Indy Agents provide the capability for applications to establish secure connections with each other and exchange secure messages.  Indy Agents have the capability to define custom Messages and Message Protocols (or "Message Families") to support higher level business functions.  Two core Message Protocols are Credential Exchange and Proof Exchange (or Presentation Echange), which give Agents the capability to exchange Verified Credentials and Proofs in a secure manner.

The Indy SDK includes a "V1" Agent called VCX.  This is based on a custom Agent protocol developed by Evernym and supported by Evernym applications.  This Agent has been released as open source within the Indy SDK.

Interoperable Agent protocols have been developed through the HIPE process (or Hyperledger Indy Project Enhancements) and there are a number of "V2" Agents in active development.  (VCX is also in the process of being upgraded to support the interoperable "V2" protocols.)  A popular Python-based Agent is Indy-Catalyst, developed by the BC Government.


Indy Application frameworks provide (a) reusable implementations that are focussed on a specific business problem, or (b) frameworks that provide abstracts on (and generic implementations of) higher-level Indy-based functionality.

The BC Government Verifiable Organizations Network (or VON) is a framework for building networks to find, issue, store and share trustworthy data about organizations.  VON includes generic modules for implementing Credential Registries (public stores of Verifiable Credentials) and an Agent framework to easily add Issuers to the network.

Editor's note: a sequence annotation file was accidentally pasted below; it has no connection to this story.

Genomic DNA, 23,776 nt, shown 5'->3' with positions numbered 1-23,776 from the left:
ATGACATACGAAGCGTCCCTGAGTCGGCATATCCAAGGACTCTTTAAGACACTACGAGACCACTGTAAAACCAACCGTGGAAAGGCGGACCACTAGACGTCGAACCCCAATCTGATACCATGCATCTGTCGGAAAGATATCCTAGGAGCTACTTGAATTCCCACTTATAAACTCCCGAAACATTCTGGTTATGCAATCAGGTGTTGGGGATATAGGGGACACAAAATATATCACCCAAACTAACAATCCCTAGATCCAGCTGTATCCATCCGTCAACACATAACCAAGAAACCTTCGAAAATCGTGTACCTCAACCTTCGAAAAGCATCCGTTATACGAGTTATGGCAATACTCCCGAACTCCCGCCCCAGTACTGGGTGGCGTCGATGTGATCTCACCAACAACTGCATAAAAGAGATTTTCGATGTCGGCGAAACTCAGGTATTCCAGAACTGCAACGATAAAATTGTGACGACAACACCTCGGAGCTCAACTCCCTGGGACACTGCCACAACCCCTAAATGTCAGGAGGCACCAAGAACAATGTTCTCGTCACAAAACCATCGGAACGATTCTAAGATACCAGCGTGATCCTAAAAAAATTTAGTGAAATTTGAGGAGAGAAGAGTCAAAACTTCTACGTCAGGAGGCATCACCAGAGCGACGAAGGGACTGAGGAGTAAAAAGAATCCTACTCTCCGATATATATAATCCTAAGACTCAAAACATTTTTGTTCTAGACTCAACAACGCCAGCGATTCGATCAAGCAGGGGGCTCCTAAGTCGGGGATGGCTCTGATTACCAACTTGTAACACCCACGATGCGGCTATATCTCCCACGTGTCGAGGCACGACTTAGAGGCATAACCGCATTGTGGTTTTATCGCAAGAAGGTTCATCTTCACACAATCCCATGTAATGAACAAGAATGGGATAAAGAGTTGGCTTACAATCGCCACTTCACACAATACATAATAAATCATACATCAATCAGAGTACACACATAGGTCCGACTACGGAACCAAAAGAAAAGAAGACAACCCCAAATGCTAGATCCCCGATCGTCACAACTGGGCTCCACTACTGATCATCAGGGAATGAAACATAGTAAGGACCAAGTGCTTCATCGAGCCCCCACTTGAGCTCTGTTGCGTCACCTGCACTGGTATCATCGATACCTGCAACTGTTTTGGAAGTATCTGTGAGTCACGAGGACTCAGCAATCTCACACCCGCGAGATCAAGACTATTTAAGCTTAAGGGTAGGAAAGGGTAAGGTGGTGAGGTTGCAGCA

Dyango Indy Community is a Python/Django-based application framework, built in collaboration with a UBC Blockchain research project studying the potential for using Indy to share health data for research purposes.  This framework is currently based on VCX and provides a sample user interface and a Docker-based development platform.  There are some demo applications available, and the framework is currently being upgraded to support the BC Government's Indy-Catalyst Agent.


Ultimately, Indy developers will work exclusively in Layer 3, using established frameworks.  However, Hyperledger Indy is a relatively new platform, and each layer is in active development.  In the table below, "Maturity" defines the level of maturity of the software components that make up the layer, and "Developer Engagement" defines the level of engagement Indy developers should expect to have with the respective software components:

Indy Layer Maturity Developer Engagement Items in Development
Layer 3 - Frameworks Low High
Layer 2 - Agents Medium Medium Agents and Protocols are in active development
Layer 1 - SDK High Low "V2" Schemas, Proof Requests
Layer 0 - Ledger High Low

As an Indy Developer, ultimately you will be working on and with higher-level Application Frameworks.  Given the relative maturity of each layer, you will likely be reviewing code for (and possibly contributing to) Layers 1 and 2, even if your primary focus is the use or development of a Layer 3 Application Framework.

Stay tuned - Anon Solutions is going to publish an introductory set of video tutorials that provide a technical overview of each layer, along with tutorials and pointers to sample code and related documentation that is available online.  There is also an associated Docker-based development environment that you can use to get up and running quickly.